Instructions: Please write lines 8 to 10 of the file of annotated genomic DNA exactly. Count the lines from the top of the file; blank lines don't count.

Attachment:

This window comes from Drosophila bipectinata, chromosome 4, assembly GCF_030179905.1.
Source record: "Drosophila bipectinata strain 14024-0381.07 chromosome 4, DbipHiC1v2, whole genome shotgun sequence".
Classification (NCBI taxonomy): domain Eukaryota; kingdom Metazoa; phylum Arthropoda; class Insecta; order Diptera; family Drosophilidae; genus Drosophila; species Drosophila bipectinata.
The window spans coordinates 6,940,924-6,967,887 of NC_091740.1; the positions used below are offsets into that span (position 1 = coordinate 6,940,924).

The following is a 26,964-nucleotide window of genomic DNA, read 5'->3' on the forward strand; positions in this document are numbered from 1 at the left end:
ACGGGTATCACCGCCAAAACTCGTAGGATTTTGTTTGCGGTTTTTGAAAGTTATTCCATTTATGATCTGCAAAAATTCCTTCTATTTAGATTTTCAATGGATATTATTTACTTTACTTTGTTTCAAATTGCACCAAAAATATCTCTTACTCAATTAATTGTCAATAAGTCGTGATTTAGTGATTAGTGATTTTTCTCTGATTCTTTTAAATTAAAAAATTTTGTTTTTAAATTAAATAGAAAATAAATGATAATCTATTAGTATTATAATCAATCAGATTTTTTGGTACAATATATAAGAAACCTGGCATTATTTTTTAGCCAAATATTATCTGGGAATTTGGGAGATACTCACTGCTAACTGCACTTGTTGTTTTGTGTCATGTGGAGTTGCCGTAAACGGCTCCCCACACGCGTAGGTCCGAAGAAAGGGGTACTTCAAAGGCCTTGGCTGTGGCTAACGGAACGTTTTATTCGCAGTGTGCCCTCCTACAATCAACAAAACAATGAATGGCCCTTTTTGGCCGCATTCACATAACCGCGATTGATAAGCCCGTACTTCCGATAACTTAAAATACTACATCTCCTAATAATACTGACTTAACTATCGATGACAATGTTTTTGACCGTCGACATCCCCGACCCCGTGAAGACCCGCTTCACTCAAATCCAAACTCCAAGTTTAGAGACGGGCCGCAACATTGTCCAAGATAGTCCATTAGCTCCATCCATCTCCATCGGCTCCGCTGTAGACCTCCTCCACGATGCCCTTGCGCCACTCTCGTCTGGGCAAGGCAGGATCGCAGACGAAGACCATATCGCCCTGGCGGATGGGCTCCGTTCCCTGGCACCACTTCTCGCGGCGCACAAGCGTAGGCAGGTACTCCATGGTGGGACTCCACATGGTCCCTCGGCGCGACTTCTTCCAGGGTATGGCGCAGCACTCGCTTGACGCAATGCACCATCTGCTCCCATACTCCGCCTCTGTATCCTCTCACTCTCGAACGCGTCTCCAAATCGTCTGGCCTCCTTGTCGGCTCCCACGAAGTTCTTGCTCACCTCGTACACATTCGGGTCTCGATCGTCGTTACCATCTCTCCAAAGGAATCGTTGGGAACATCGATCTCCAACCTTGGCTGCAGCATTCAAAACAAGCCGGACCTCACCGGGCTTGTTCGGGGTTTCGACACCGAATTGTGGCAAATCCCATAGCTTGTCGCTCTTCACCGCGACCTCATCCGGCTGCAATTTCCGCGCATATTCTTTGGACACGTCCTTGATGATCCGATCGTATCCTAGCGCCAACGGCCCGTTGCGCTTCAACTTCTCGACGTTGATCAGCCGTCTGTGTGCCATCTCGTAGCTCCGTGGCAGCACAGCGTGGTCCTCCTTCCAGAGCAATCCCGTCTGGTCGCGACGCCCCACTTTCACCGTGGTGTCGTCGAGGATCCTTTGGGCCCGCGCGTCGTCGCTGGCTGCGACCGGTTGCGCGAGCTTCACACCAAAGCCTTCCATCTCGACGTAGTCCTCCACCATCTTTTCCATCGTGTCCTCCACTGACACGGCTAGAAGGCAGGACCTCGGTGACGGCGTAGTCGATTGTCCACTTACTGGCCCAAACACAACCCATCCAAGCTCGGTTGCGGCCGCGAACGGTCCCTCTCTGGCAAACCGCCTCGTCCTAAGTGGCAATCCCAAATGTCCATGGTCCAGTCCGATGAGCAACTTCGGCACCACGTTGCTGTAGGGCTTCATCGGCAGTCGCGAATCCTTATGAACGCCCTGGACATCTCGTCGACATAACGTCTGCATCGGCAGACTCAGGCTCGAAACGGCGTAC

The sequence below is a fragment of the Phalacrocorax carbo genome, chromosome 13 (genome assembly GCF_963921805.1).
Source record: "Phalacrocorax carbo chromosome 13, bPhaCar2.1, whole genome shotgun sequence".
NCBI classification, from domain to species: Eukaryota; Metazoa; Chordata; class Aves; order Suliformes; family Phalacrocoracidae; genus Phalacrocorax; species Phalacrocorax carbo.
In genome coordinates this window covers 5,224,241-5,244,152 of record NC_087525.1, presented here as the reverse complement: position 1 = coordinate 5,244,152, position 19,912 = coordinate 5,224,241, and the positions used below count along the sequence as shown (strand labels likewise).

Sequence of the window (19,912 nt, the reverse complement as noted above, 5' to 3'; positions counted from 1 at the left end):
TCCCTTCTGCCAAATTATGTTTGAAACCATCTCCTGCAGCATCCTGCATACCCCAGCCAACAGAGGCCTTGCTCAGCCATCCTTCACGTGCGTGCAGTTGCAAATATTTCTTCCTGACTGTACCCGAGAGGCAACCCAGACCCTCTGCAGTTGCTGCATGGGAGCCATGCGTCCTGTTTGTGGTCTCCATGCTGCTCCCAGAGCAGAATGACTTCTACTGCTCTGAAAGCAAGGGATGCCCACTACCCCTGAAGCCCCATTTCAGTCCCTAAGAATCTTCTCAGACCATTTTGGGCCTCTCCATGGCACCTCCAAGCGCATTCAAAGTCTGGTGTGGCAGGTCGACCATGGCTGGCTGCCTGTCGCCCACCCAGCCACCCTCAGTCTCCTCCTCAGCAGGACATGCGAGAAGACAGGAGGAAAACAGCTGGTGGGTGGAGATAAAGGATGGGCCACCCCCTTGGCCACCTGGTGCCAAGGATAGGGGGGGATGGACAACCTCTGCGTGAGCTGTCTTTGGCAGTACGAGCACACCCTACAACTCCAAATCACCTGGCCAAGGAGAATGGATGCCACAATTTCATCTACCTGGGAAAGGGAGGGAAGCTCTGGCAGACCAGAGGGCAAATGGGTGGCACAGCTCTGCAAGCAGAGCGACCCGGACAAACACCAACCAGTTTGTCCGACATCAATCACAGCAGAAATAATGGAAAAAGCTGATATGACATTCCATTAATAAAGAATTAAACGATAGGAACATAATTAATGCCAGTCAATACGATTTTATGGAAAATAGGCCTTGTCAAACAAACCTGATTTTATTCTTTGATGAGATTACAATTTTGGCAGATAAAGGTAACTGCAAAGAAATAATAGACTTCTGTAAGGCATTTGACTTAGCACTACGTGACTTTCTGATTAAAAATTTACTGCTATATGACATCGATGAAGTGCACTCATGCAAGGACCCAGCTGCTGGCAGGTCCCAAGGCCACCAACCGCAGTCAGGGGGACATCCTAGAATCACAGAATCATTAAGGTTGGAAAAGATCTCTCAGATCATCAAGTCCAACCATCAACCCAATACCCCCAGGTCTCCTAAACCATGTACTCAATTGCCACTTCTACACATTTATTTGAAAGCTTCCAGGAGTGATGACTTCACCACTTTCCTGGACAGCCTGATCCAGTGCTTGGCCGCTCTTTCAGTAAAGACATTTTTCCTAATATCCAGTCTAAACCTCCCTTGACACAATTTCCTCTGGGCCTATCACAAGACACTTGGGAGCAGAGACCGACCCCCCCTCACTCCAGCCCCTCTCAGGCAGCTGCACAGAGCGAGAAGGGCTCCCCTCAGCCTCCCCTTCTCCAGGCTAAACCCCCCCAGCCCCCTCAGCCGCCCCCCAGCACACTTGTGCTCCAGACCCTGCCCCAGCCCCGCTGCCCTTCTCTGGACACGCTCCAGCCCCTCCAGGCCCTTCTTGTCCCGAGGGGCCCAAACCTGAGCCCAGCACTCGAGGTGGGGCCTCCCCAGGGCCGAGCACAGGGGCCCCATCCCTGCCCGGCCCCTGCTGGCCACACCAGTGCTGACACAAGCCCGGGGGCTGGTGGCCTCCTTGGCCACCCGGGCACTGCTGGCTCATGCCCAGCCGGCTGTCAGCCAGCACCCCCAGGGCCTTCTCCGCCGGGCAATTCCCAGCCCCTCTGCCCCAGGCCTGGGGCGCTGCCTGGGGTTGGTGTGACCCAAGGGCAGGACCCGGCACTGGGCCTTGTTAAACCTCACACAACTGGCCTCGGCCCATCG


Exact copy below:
Source record: "Phalacrocorax carbo chromosome 13, bPhaCar2.1, whole genome shotgun sequence".
NCBI classification, from domain to species: Eukaryota; Metazoa; Chordata; class Aves; order Suliformes; family Phalacrocoracidae; genus Phalacrocorax; species Phalacrocorax carbo.
In genome coordinates this window covers 5,224,241-5,244,152 of record NC_087525.1, presented here as the reverse complement: position 1 = coordinate 5,244,152, position 19,912 = coordinate 5,224,241, and the positions used below count along the sequence as shown (strand labels likewise).